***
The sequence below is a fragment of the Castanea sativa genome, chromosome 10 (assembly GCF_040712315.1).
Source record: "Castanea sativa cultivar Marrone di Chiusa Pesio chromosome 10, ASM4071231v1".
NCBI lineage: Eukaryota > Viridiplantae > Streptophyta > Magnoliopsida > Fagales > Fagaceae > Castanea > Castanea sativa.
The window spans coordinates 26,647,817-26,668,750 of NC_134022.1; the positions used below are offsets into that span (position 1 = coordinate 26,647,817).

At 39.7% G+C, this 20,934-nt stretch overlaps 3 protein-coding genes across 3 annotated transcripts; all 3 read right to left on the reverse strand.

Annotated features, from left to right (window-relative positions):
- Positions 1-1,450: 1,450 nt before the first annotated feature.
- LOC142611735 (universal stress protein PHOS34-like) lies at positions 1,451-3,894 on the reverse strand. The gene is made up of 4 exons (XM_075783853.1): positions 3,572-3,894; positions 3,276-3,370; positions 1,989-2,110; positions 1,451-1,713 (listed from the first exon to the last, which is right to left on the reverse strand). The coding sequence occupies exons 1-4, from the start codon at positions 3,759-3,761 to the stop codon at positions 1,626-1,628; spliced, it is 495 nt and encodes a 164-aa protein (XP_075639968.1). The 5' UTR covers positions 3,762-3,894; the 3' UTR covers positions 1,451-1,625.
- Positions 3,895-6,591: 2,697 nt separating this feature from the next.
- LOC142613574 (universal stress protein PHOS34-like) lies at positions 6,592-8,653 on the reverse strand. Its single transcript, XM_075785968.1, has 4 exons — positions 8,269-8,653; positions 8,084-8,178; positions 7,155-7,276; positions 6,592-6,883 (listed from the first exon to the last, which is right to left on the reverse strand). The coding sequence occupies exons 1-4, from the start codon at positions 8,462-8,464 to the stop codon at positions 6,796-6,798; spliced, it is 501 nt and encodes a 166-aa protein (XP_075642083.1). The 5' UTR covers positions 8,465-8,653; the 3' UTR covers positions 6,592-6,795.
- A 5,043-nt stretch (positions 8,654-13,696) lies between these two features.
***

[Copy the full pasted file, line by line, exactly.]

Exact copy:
The sequence below is a fragment of the Castanea sativa genome, chromosome 10 (assembly GCF_040712315.1).
Source record: "Castanea sativa cultivar Marrone di Chiusa Pesio chromosome 10, ASM4071231v1".
NCBI lineage: Eukaryota > Viridiplantae > Streptophyta > Magnoliopsida > Fagales > Fagaceae > Castanea > Castanea sativa.
The window spans coordinates 26,647,817-26,668,750 of NC_134022.1; the positions used below are offsets into that span (position 1 = coordinate 26,647,817).

At 39.7% G+C, this 20,934-nt stretch overlaps 3 protein-coding genes across 3 annotated transcripts; all 3 read right to left on the reverse strand.

Annotated features, from left to right (window-relative positions):
- Positions 1-1,450: 1,450 nt before the first annotated feature.
- LOC142611735 (universal stress protein PHOS34-like) lies at positions 1,451-3,894 on the reverse strand. The gene is made up of 4 exons (XM_075783853.1): positions 3,572-3,894; positions 3,276-3,370; positions 1,989-2,110; positions 1,451-1,713 (listed from the first exon to the last, which is right to left on the reverse strand). The coding sequence occupies exons 1-4, from the start codon at positions 3,759-3,761 to the stop codon at positions 1,626-1,628; spliced, it is 495 nt and encodes a 164-aa protein (XP_075639968.1). The 5' UTR covers positions 3,762-3,894; the 3' UTR covers positions 1,451-1,625.
- Positions 3,895-6,591: 2,697 nt separating this feature from the next.
- LOC142613574 (universal stress protein PHOS34-like) lies at positions 6,592-8,653 on the reverse strand. Its single transcript, XM_075785968.1, has 4 exons — positions 8,269-8,653; positions 8,084-8,178; positions 7,155-7,276; positions 6,592-6,883 (listed from the first exon to the last, which is right to left on the reverse strand). The coding sequence occupies exons 1-4, from the start codon at positions 8,462-8,464 to the stop codon at positions 6,796-6,798; spliced, it is 501 nt and encodes a 166-aa protein (XP_075642083.1). The 5' UTR covers positions 8,465-8,653; the 3' UTR covers positions 6,592-6,795.
- A 5,043-nt stretch (positions 8,654-13,696) lies between these two features.